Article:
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You need to be careful with the kind of labels that you attach to authors. I doubt very much whether Jane Austen would have been happy with calling herself a feminist, and yet we can identify some feminist "tendencies" in her work. Lizzie Bennet, of course, is the prime example of an independent, headstrong and outspoken young women who, in one sense, refuses to bow to the will of those around her and her parents (for example in her rejection of Mr. Collins) but at the same time she does follow a very conventional path of marriage and social standing by marrying Mr. Darcy. Thus she seems to carve her own path and make her own space in her society rather than fundamentally challenging the overall patriarchy. So I guess you could argue that Austen was being subversive in her depiction of strong female heroines who get their happy ending in spite of their outspoken characters, but you have to remember that every single one of her novels ends in marriage.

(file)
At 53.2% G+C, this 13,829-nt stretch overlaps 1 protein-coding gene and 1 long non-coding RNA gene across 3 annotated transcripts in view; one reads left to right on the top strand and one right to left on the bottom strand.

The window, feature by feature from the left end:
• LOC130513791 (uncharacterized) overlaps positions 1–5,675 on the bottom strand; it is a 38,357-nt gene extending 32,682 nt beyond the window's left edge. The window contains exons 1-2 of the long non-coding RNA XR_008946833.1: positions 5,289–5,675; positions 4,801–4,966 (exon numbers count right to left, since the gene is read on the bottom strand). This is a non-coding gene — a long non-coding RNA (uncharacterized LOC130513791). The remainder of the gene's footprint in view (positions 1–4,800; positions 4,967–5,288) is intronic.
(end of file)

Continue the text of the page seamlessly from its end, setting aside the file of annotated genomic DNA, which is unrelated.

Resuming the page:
The answer to this question, as with so many questions in literature, is that it all depends. In one way Jane Austen can be seen as a feminist writer because she was the first to give women the central role in a number of works of fiction, and not just women but strong independent characters to be taken seriously by both men and other women. Elizabeth Bennet is probably the best known example, a very modern-seeming girl in her attitudes and outlook, even - by the standards of the time - a bit too forthright and impudent. On the other hand, Jane Austen's heroines do generally end up going down a conventional path i.e. marrying and settling down in the manner that might have been expected of them from the beginning. It could even be argued that the very qualities that distinguish them, independence and vivacity, are in the end employed to secure them the men they want. In other words, they artfully contrive to have men chase them for their apparent individuality. Elizabeth almost says as much when she playfully (?) answers her sister that her attraction to Darcy began the first time time she saw his stately home, Pemberley. I personally see Jane Austen as a very realistic writer in this sense, not necessarily feminist or anti-feminist, but as someone who portrays people as getting what they want or need from other people by whatever means they have at their disposal.
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